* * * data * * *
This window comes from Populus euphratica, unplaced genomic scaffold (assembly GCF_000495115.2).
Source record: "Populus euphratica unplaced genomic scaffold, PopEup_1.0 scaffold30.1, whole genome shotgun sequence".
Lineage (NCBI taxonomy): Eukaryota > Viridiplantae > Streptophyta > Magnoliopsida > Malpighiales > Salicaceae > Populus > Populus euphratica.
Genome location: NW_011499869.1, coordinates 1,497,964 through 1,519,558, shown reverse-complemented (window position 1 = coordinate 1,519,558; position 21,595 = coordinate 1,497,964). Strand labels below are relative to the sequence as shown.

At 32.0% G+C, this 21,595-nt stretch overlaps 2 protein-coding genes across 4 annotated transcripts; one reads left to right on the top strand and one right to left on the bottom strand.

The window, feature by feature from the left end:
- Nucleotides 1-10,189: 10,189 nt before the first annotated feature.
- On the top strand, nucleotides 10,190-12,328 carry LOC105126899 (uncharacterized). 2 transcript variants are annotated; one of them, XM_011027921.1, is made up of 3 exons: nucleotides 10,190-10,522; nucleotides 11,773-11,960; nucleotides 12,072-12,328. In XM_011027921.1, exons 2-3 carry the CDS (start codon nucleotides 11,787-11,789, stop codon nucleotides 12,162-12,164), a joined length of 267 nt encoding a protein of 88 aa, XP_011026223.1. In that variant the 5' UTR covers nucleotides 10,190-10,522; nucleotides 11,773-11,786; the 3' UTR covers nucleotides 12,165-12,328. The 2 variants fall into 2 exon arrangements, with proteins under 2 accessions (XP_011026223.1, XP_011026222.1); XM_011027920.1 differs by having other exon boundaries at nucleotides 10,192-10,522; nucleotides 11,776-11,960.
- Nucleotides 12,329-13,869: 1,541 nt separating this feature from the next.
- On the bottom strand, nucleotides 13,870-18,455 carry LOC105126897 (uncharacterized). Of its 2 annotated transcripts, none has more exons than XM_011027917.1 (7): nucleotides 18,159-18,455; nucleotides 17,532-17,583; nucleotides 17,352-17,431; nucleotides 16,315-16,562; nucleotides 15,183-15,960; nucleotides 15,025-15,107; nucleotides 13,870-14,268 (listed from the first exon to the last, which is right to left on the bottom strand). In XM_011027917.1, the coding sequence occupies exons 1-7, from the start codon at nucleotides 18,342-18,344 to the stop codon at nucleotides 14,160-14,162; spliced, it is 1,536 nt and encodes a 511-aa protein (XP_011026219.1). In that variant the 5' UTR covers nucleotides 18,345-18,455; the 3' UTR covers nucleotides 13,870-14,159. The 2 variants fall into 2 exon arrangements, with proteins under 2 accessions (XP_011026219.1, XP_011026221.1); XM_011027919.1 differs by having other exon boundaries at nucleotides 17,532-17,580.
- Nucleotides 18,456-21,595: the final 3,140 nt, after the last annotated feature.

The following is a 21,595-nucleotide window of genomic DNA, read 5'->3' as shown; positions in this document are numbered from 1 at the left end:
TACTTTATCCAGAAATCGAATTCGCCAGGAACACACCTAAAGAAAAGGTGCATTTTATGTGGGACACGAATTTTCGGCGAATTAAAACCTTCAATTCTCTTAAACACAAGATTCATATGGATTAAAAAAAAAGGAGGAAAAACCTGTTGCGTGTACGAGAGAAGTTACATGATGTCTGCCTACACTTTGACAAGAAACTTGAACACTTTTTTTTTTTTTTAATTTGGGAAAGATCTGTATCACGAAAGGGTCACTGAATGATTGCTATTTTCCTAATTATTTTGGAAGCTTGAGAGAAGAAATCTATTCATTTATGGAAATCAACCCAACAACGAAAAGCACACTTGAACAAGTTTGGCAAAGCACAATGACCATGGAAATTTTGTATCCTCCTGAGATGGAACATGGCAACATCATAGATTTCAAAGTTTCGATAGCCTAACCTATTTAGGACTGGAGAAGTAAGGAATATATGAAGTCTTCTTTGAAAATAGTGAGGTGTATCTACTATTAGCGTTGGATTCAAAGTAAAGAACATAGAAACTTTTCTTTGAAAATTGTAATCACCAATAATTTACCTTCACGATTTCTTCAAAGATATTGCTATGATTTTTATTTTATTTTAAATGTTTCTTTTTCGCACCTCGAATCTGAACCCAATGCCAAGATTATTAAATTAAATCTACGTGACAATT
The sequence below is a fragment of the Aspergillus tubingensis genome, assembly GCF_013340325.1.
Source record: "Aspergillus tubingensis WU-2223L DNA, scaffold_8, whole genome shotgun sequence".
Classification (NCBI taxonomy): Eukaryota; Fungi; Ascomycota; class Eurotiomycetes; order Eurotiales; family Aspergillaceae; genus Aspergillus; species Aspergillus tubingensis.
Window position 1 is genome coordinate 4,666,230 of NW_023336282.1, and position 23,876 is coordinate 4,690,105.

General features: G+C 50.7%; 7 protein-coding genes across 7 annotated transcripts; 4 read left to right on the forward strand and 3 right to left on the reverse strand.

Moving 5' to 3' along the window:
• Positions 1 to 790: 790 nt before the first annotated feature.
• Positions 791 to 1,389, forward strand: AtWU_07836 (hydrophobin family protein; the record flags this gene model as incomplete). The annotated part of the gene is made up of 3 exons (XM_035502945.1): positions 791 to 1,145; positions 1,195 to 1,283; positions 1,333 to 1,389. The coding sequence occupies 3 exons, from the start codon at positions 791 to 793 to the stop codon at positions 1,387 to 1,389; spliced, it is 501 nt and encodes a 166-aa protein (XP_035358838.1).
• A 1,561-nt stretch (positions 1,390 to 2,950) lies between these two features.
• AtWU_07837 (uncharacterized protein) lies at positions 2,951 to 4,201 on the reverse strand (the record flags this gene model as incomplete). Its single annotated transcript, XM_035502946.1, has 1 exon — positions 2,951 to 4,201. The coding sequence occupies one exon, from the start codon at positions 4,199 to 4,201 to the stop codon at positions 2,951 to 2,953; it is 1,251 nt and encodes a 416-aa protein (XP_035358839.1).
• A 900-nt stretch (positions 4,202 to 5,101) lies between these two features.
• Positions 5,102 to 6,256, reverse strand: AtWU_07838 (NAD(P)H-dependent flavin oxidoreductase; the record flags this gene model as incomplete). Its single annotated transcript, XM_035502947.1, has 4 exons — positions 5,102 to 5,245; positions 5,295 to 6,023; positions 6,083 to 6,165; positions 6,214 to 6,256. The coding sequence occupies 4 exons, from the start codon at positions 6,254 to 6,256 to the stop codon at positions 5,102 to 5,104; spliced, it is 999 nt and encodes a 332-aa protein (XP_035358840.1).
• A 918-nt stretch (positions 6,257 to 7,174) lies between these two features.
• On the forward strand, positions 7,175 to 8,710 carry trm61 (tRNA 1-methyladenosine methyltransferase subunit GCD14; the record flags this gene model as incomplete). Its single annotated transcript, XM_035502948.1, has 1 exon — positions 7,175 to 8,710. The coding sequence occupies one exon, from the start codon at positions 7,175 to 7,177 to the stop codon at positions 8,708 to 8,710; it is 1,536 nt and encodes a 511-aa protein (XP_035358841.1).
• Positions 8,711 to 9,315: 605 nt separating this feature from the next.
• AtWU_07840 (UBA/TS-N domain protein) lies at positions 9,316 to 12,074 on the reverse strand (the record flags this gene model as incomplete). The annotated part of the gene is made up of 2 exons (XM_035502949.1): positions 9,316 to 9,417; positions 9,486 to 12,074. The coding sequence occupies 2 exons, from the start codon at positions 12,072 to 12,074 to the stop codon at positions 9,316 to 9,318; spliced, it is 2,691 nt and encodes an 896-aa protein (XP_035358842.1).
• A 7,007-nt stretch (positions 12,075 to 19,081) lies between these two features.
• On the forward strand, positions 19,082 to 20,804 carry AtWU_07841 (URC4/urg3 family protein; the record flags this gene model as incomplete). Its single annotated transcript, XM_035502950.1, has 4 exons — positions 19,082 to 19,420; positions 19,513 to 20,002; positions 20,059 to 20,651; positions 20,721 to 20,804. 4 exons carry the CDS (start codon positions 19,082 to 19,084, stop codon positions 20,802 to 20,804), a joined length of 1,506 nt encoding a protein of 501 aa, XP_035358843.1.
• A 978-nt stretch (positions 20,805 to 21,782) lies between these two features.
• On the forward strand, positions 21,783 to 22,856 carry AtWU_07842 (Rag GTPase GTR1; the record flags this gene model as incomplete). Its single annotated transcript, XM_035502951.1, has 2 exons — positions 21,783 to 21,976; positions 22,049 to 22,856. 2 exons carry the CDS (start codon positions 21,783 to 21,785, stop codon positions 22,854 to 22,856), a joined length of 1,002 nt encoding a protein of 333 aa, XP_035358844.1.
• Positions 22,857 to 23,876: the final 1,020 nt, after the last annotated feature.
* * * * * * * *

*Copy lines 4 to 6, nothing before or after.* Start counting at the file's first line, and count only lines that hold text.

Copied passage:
Genome location: NW_011499869.1, coordinates 1,497,964 through 1,519,558, shown reverse-complemented (window position 1 = coordinate 1,519,558; position 21,595 = coordinate 1,497,964). Strand labels below are relative to the sequence as shown.

At 32.0% G+C, this 21,595-nt stretch overlaps 2 protein-coding genes across 4 annotated transcripts; one reads left to right on the top strand and one right to left on the bottom strand.

The window, feature by feature from the left end: